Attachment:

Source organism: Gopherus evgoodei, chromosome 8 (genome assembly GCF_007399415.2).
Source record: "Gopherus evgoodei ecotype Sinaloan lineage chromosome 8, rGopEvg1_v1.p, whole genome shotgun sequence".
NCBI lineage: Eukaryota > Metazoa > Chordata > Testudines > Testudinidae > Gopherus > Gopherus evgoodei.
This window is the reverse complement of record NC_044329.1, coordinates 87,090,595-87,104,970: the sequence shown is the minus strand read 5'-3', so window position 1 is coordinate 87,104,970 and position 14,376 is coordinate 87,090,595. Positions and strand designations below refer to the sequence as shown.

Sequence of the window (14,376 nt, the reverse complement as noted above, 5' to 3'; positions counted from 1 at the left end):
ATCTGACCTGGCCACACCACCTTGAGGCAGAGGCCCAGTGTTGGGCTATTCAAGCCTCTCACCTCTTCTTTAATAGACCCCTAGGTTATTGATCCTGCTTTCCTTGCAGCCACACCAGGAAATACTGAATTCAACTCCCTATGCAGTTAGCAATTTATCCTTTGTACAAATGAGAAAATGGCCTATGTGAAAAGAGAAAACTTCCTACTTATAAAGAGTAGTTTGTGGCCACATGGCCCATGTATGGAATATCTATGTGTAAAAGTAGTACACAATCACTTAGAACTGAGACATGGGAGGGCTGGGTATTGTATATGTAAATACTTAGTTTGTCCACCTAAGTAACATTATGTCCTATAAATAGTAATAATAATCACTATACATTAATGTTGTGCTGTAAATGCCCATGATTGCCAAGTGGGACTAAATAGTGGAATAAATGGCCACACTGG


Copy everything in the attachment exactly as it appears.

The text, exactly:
Source organism: Gopherus evgoodei, chromosome 8 (genome assembly GCF_007399415.2).
Source record: "Gopherus evgoodei ecotype Sinaloan lineage chromosome 8, rGopEvg1_v1.p, whole genome shotgun sequence".
NCBI lineage: Eukaryota > Metazoa > Chordata > Testudines > Testudinidae > Gopherus > Gopherus evgoodei.
This window is the reverse complement of record NC_044329.1, coordinates 87,090,595-87,104,970: the sequence shown is the minus strand read 5'-3', so window position 1 is coordinate 87,104,970 and position 14,376 is coordinate 87,090,595. Positions and strand designations below refer to the sequence as shown.

Sequence of the window (14,376 nt, the reverse complement as noted above, 5' to 3'; positions counted from 1 at the left end):
ATCTGACCTGGCCACACCACCTTGAGGCAGAGGCCCAGTGTTGGGCTATTCAAGCCTCTCACCTCTTCTTTAATAGACCCCTAGGTTATTGATCCTGCTTTCCTTGCAGCCACACCAGGAAATACTGAATTCAACTCCCTATGCAGTTAGCAATTTATCCTTTGTACAAATGAGAAAATGGCCTATGTGAAAAGAGAAAACTTCCTACTTATAAAGAGTAGTTTGTGGCCACATGGCCCATGTATGGAATATCTATGTGTAAAAGTAGTACACAATCACTTAGAACTGAGACATGGGAGGGCTGGGTATTGTATATGTAAATACTTAGTTTGTCCACCTAAGTAACATTATGTCCTATAAATAGTAATAATAATCACTATACATTAATGTTGTGCTGTAAATGCCCATGATTGCCAAGTGGGACTAAATAGTGGAATAAATGGCCACACTGG